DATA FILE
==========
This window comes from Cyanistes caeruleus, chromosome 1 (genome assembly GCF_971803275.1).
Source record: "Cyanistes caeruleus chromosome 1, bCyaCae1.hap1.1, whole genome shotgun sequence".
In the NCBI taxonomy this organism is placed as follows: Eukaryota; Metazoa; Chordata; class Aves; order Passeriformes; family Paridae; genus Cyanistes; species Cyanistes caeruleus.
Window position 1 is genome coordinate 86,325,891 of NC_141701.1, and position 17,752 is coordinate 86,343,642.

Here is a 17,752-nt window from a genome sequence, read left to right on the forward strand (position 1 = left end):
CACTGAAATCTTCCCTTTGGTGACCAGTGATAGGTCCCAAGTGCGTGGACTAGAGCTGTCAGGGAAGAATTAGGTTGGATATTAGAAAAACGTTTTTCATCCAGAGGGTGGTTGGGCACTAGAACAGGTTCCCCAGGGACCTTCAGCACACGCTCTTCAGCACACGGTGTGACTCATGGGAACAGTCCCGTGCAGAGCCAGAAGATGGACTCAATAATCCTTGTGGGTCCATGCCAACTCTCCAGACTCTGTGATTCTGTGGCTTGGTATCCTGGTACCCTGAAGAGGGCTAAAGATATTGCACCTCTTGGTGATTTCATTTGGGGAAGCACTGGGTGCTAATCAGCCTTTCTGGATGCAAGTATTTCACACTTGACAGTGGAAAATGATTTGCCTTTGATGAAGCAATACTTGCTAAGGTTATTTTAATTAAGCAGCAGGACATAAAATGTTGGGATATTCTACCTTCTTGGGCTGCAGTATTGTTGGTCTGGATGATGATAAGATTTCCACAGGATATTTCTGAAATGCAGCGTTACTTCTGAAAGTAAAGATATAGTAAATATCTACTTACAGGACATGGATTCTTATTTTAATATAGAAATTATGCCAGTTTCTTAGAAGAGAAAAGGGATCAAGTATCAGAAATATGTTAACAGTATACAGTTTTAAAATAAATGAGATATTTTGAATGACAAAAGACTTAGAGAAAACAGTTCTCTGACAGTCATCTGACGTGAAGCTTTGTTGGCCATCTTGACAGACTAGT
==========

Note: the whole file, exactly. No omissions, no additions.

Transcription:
This window comes from Cyanistes caeruleus, chromosome 1 (genome assembly GCF_971803275.1).
Source record: "Cyanistes caeruleus chromosome 1, bCyaCae1.hap1.1, whole genome shotgun sequence".
In the NCBI taxonomy this organism is placed as follows: Eukaryota; Metazoa; Chordata; class Aves; order Passeriformes; family Paridae; genus Cyanistes; species Cyanistes caeruleus.
Window position 1 is genome coordinate 86,325,891 of NC_141701.1, and position 17,752 is coordinate 86,343,642.

Here is a 17,752-nt window from a genome sequence, read left to right on the forward strand (position 1 = left end):
CACTGAAATCTTCCCTTTGGTGACCAGTGATAGGTCCCAAGTGCGTGGACTAGAGCTGTCAGGGAAGAATTAGGTTGGATATTAGAAAAACGTTTTTCATCCAGAGGGTGGTTGGGCACTAGAACAGGTTCCCCAGGGACCTTCAGCACACGCTCTTCAGCACACGGTGTGACTCATGGGAACAGTCCCGTGCAGAGCCAGAAGATGGACTCAATAATCCTTGTGGGTCCATGCCAACTCTCCAGACTCTGTGATTCTGTGGCTTGGTATCCTGGTACCCTGAAGAGGGCTAAAGATATTGCACCTCTTGGTGATTTCATTTGGGGAAGCACTGGGTGCTAATCAGCCTTTCTGGATGCAAGTATTTCACACTTGACAGTGGAAAATGATTTGCCTTTGATGAAGCAATACTTGCTAAGGTTATTTTAATTAAGCAGCAGGACATAAAATGTTGGGATATTCTACCTTCTTGGGCTGCAGTATTGTTGGTCTGGATGATGATAAGATTTCCACAGGATATTTCTGAAATGCAGCGTTACTTCTGAAAGTAAAGATATAGTAAATATCTACTTACAGGACATGGATTCTTATTTTAATATAGAAATTATGCCAGTTTCTTAGAAGAGAAAAGGGATCAAGTATCAGAAATATGTTAACAGTATACAGTTTTAAAATAAATGAGATATTTTGAATGACAAAAGACTTAGAGAAAACAGTTCTCTGACAGTCATCTGACGTGAAGCTTTGTTGGCCATCTTGACAGACTAGT